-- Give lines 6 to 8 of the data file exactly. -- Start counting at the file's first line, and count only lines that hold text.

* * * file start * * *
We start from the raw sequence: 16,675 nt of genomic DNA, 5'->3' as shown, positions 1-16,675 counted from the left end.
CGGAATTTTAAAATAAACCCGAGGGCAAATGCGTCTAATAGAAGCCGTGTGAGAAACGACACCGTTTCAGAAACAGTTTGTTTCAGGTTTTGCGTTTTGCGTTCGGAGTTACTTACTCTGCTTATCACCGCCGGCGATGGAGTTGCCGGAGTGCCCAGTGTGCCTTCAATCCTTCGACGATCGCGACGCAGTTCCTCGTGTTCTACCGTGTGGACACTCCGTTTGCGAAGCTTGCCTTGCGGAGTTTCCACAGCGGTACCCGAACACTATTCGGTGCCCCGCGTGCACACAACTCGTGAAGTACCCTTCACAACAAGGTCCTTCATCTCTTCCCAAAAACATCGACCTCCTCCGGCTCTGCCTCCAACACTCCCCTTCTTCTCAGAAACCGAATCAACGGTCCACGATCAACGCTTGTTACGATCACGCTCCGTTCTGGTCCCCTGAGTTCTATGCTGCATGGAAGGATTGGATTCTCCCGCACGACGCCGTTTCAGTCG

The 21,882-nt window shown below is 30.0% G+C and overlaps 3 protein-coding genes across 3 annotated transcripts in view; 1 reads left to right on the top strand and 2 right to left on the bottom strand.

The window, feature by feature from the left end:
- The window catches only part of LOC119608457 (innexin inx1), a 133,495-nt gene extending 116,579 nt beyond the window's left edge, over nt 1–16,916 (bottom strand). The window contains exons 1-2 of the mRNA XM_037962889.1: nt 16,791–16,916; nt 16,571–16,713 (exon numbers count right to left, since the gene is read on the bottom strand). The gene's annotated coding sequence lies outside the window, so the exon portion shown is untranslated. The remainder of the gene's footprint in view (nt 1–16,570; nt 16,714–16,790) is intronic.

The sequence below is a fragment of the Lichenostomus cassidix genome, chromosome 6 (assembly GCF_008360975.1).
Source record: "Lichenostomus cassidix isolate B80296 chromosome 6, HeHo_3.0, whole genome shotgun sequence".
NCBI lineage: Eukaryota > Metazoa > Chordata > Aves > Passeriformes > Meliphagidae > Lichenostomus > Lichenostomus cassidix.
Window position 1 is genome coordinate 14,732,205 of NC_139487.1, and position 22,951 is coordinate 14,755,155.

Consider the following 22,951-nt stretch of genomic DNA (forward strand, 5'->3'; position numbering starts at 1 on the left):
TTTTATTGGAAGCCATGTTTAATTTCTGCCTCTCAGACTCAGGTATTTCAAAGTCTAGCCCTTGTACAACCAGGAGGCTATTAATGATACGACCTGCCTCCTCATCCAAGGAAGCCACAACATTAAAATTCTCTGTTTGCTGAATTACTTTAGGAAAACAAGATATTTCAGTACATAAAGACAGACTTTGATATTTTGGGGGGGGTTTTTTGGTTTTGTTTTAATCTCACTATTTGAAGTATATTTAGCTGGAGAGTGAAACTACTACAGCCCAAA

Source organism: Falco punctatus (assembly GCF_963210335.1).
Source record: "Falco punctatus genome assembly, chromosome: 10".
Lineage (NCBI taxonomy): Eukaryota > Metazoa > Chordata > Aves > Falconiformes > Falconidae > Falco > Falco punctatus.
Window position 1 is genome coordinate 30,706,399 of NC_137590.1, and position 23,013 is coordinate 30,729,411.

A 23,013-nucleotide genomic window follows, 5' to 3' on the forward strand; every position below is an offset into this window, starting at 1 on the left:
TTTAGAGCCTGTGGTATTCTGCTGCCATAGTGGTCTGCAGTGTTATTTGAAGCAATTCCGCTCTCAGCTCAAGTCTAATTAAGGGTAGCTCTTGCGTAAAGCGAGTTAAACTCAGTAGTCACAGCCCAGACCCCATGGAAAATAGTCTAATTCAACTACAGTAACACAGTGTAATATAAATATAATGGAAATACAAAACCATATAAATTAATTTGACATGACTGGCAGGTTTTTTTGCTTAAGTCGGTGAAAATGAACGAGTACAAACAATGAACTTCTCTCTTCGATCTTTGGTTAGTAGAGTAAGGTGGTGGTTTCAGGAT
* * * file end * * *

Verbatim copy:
The sequence below is a fragment of the Lichenostomus cassidix genome, chromosome 6 (assembly GCF_008360975.1).
Source record: "Lichenostomus cassidix isolate B80296 chromosome 6, HeHo_3.0, whole genome shotgun sequence".
NCBI lineage: Eukaryota > Metazoa > Chordata > Aves > Passeriformes > Meliphagidae > Lichenostomus > Lichenostomus cassidix.